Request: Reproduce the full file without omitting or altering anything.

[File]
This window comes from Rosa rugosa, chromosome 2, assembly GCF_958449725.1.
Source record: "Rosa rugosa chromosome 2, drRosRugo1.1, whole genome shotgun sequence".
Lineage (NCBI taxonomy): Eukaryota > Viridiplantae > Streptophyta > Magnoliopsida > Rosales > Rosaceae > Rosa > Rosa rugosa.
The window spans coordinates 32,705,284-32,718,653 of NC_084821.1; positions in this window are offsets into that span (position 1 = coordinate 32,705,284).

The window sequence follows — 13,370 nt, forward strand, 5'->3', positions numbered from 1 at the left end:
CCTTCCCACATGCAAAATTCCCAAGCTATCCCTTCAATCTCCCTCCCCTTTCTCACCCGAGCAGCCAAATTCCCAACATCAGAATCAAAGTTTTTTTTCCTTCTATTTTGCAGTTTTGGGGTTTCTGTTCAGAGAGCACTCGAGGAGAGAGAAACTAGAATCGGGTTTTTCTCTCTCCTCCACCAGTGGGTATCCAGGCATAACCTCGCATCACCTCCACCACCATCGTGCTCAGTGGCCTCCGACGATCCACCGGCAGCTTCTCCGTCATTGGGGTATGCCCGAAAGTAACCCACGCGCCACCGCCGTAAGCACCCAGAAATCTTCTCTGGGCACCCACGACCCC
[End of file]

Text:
This window comes from Rosa rugosa, chromosome 2, assembly GCF_958449725.1.
Source record: "Rosa rugosa chromosome 2, drRosRugo1.1, whole genome shotgun sequence".
Lineage (NCBI taxonomy): Eukaryota > Viridiplantae > Streptophyta > Magnoliopsida > Rosales > Rosaceae > Rosa > Rosa rugosa.
The window spans coordinates 32,705,284-32,718,653 of NC_084821.1; positions in this window are offsets into that span (position 1 = coordinate 32,705,284).

The window sequence follows — 13,370 nt, forward strand, 5'->3', positions numbered from 1 at the left end:
CCTTCCCACATGCAAAATTCCCAAGCTATCCCTTCAATCTCCCTCCCCTTTCTCACCCGAGCAGCCAAATTCCCAACATCAGAATCAAAGTTTTTTTTCCTTCTATTTTGCAGTTTTGGGGTTTCTGTTCAGAGAGCACTCGAGGAGAGAGAAACTAGAATCGGGTTTTTCTCTCTCCTCCACCAGTGGGTATCCAGGCATAACCTCGCATCACCTCCACCACCATCGTGCTCAGTGGCCTCCGACGATCCACCGGCAGCTTCTCCGTCATTGGGGTATGCCCGAAAGTAACCCACGCGCCACCGCCGTAAGCACCCAGAAATCTTCTCTGGGCACCCACGACCCC